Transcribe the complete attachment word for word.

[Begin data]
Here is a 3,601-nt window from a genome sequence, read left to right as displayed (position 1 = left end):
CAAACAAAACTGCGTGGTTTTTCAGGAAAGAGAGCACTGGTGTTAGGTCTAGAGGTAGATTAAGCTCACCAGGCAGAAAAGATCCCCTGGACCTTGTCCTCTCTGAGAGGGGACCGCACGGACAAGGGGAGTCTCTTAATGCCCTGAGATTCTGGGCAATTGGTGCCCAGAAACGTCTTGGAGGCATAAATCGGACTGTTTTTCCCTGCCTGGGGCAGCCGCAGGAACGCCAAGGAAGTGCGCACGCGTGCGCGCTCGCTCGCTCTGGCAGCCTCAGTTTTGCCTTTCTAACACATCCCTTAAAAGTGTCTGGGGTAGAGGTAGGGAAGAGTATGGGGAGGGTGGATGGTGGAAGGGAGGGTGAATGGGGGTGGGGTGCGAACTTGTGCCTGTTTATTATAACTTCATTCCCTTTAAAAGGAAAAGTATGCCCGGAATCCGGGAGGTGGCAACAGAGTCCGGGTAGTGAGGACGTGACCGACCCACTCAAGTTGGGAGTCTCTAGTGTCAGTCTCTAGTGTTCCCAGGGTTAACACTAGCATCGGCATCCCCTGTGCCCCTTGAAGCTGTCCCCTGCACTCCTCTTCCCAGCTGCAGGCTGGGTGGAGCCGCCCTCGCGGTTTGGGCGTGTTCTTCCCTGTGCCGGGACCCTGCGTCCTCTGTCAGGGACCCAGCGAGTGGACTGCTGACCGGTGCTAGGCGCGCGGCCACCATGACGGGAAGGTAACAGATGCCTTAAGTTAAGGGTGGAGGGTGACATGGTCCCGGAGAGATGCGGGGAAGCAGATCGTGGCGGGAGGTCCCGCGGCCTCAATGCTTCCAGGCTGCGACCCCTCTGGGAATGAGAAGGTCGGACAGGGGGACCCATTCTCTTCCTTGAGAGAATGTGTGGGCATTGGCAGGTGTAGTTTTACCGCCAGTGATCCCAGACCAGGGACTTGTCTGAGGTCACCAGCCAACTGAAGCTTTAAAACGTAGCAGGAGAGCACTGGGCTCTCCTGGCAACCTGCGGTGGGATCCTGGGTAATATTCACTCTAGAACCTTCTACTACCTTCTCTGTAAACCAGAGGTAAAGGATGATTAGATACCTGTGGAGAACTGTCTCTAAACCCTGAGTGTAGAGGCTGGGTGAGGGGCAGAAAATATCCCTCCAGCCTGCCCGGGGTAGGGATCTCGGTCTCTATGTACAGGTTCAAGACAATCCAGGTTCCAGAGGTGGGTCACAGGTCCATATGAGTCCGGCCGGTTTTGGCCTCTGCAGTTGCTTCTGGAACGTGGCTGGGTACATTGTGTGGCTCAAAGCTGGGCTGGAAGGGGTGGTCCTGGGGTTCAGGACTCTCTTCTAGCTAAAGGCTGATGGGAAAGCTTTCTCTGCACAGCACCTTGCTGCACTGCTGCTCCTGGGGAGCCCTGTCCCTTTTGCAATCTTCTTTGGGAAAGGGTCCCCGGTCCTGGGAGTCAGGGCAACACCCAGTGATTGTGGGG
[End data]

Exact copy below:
Here is a 3,601-nt window from a genome sequence, read left to right as displayed (position 1 = left end):
CAAACAAAACTGCGTGGTTTTTCAGGAAAGAGAGCACTGGTGTTAGGTCTAGAGGTAGATTAAGCTCACCAGGCAGAAAAGATCCCCTGGACCTTGTCCTCTCTGAGAGGGGACCGCACGGACAAGGGGAGTCTCTTAATGCCCTGAGATTCTGGGCAATTGGTGCCCAGAAACGTCTTGGAGGCATAAATCGGACTGTTTTTCCCTGCCTGGGGCAGCCGCAGGAACGCCAAGGAAGTGCGCACGCGTGCGCGCTCGCTCGCTCTGGCAGCCTCAGTTTTGCCTTTCTAACACATCCCTTAAAAGTGTCTGGGGTAGAGGTAGGGAAGAGTATGGGGAGGGTGGATGGTGGAAGGGAGGGTGAATGGGGGTGGGGTGCGAACTTGTGCCTGTTTATTATAACTTCATTCCCTTTAAAAGGAAAAGTATGCCCGGAATCCGGGAGGTGGCAACAGAGTCCGGGTAGTGAGGACGTGACCGACCCACTCAAGTTGGGAGTCTCTAGTGTCAGTCTCTAGTGTTCCCAGGGTTAACACTAGCATCGGCATCCCCTGTGCCCCTTGAAGCTGTCCCCTGCACTCCTCTTCCCAGCTGCAGGCTGGGTGGAGCCGCCCTCGCGGTTTGGGCGTGTTCTTCCCTGTGCCGGGACCCTGCGTCCTCTGTCAGGGACCCAGCGAGTGGACTGCTGACCGGTGCTAGGCGCGCGGCCACCATGACGGGAAGGTAACAGATGCCTTAAGTTAAGGGTGGAGGGTGACATGGTCCCGGAGAGATGCGGGGAAGCAGATCGTGGCGGGAGGTCCCGCGGCCTCAATGCTTCCAGGCTGCGACCCCTCTGGGAATGAGAAGGTCGGACAGGGGGACCCATTCTCTTCCTTGAGAGAATGTGTGGGCATTGGCAGGTGTAGTTTTACCGCCAGTGATCCCAGACCAGGGACTTGTCTGAGGTCACCAGCCAACTGAAGCTTTAAAACGTAGCAGGAGAGCACTGGGCTCTCCTGGCAACCTGCGGTGGGATCCTGGGTAATATTCACTCTAGAACCTTCTACTACCTTCTCTGTAAACCAGAGGTAAAGGATGATTAGATACCTGTGGAGAACTGTCTCTAAACCCTGAGTGTAGAGGCTGGGTGAGGGGCAGAAAATATCCCTCCAGCCTGCCCGGGGTAGGGATCTCGGTCTCTATGTACAGGTTCAAGACAATCCAGGTTCCAGAGGTGGGTCACAGGTCCATATGAGTCCGGCCGGTTTTGGCCTCTGCAGTTGCTTCTGGAACGTGGCTGGGTACATTGTGTGGCTCAAAGCTGGGCTGGAAGGGGTGGTCCTGGGGTTCAGGACTCTCTTCTAGCTAAAGGCTGATGGGAAAGCTTTCTCTGCACAGCACCTTGCTGCACTGCTGCTCCTGGGGAGCCCTGTCCCTTTTGCAATCTTCTTTGGGAAAGGGTCCCCGGTCCTGGGAGTCAGGGCAACACCCAGTGATTGTGGGG